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The French Golden Lines Posted by on Jul 20, 2012 in Culture, Vocabulary

Considered by some as le père spirituel (the spiritual father) of Victor Hugo, French writer Gérard de Nerval is known to have been in the company of a rather “unusual” pet, always taking him wherever he went: It was un homard (a lobster) he called “Thibault”!

In this poem, Gérard de Nerval refers to “les vers dorés” or Golden Verses” of the Greek Master philosopher Pythagoras, known in French as “Pythagore”, and famous entre autres choses (among other things) for le théorème de Pythagore (The Pythagorean theorem) which you probably remember from when you were a kid

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VERS DORÉS

Eh quoi ! tout est sensible !

Pythagore.

Homme, libre penseur ! te crois-tu seul pensant Dans ce monde où la vie éclate en toute chose ? Des forces que tu tiens ta liberté dispose, Mais de tous tes conseils l’univers est absent.

Respecte dans la bête un esprit agissant : Chaque fleur est une âme à la Nature éclose ; Un mystère d’amour dans le métal repose ; « Tout est sensible ! » Et tout sur ton être est puissant.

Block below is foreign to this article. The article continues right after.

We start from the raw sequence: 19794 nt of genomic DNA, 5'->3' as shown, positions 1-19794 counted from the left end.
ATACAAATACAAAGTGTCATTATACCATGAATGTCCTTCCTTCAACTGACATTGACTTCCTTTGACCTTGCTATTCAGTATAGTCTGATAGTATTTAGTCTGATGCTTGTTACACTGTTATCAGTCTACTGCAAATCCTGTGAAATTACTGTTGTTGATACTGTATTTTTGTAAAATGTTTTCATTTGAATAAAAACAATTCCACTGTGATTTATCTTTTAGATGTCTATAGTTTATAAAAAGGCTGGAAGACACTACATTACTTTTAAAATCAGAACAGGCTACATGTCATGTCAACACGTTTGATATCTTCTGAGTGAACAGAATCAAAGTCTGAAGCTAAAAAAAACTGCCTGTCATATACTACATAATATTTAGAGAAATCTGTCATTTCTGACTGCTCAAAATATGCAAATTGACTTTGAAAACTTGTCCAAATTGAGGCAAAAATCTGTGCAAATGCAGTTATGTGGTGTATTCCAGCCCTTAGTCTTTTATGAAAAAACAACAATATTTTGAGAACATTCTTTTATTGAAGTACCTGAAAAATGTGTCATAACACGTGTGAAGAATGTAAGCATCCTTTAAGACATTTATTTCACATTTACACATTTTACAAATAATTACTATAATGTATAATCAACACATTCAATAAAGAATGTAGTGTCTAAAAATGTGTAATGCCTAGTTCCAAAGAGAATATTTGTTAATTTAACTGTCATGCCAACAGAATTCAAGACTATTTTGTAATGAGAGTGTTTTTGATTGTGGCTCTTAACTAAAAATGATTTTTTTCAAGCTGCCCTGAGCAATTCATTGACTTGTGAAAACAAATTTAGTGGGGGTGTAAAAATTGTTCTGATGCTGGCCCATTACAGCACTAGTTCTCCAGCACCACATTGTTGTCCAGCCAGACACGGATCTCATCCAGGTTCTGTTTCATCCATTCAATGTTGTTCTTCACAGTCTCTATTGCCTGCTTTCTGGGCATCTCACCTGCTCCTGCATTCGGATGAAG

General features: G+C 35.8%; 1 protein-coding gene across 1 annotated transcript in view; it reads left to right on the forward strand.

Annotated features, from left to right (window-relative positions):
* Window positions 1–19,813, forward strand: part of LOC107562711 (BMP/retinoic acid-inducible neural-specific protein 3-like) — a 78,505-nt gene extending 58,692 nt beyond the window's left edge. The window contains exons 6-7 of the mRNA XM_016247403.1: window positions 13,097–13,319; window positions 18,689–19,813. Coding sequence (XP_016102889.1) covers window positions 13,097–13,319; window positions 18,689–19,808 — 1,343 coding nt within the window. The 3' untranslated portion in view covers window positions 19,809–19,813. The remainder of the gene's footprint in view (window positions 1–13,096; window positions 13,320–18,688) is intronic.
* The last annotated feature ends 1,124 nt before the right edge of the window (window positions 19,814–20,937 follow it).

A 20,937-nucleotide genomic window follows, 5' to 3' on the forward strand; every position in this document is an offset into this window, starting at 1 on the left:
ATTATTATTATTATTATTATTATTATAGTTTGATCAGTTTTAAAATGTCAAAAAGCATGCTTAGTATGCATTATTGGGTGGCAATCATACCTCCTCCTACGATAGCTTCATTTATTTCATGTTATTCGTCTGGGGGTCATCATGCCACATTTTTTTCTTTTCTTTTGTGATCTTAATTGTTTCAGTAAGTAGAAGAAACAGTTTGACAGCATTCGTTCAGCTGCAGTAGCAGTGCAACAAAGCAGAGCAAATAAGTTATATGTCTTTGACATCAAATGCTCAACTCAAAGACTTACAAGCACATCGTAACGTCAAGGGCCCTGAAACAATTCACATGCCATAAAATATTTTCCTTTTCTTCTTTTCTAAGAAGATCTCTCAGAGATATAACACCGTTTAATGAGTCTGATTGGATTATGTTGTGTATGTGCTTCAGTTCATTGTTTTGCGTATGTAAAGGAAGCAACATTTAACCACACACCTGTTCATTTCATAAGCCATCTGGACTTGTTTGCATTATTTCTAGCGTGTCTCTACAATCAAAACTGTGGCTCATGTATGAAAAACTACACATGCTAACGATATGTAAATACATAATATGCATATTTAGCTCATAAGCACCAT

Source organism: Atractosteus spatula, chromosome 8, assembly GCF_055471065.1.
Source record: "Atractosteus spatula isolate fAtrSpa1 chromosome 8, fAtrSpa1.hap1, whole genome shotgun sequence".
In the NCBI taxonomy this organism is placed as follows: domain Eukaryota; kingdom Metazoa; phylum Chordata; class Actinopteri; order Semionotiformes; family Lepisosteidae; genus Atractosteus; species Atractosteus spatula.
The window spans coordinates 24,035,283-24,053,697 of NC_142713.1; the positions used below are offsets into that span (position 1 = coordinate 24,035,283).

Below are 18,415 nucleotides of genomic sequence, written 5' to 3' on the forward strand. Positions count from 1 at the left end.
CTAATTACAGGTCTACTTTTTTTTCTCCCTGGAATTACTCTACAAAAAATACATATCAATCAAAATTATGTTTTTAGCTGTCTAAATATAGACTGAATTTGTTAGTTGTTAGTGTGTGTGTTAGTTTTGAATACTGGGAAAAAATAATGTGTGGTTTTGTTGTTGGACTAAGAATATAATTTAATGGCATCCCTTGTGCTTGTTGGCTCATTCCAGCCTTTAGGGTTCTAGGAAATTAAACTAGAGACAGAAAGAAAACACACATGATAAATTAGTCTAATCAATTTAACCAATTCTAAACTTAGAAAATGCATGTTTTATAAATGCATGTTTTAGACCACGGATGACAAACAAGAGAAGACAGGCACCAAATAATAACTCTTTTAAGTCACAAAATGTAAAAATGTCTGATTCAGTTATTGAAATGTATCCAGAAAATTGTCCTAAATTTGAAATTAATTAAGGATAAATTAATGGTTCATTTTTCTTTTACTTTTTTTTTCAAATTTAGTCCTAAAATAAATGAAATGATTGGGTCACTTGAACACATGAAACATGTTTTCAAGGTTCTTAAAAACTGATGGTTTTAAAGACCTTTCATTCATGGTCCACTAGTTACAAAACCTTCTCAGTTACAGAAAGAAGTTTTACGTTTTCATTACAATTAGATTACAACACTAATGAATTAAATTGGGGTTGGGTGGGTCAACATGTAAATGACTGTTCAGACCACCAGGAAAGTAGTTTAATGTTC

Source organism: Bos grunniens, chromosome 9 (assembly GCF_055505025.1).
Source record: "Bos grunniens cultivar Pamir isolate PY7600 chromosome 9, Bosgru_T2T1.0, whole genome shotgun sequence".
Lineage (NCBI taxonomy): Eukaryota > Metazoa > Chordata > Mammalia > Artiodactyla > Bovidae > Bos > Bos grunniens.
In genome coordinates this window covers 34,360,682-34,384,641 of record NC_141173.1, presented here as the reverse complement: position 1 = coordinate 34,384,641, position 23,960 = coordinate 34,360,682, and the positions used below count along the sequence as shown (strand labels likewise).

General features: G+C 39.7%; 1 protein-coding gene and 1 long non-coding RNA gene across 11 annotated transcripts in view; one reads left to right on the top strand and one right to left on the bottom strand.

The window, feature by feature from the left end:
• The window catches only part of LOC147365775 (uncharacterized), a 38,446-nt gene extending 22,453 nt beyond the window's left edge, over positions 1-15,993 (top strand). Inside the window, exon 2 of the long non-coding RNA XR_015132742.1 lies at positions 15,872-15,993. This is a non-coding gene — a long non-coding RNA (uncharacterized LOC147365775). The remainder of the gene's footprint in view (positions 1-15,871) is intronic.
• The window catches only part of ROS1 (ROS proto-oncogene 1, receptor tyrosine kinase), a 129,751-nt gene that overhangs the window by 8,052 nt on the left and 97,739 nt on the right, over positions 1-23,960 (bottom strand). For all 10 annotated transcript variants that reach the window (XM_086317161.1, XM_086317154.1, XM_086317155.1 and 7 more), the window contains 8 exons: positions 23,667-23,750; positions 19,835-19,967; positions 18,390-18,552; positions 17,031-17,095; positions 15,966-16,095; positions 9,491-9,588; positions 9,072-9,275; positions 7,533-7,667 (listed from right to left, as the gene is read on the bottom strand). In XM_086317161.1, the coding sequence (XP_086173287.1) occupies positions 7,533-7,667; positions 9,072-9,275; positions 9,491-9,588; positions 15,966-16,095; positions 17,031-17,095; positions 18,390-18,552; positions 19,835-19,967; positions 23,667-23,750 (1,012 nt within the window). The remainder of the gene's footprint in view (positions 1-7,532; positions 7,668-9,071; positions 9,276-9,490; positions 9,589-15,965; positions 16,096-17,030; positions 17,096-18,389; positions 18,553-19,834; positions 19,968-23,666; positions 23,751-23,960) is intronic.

Crains, dans le mur aveugle, un regard qui t’épie : À la matière même un verbe est attaché… Ne le fais pas servir à quelque usage impie !

Souvent dans l’être obscur habite un Dieu caché ; Et comme un œil naissant couvert par ses paupières, Un pur esprit s’accroît sous l’écorce des pierres !

* * *

GOLDEN LINES

 

Well, then! All is sentient!

Pythagoras

 

Free-thinker, Man, do you think you alone

Think, while life explodes everywhere?

Your freedom employs the powers you own,

But world is absent from all your affairs.

 

Respect an active spirit in the creature:

Each flower is a soul open to Nature;

In metal a mystery of love is sleeping;

‘All is sentient!’ Has power over your being.

 

Fear the gaze in the blind wall that watches:

There is a verb attached to matter itself…

Do not let it serve some impious purpose!

 

Often a hidden god inhabits obscure being;

And like an eye, born, covered by its eyelids,

Pure spirit grows beneath the surface of stones!

 

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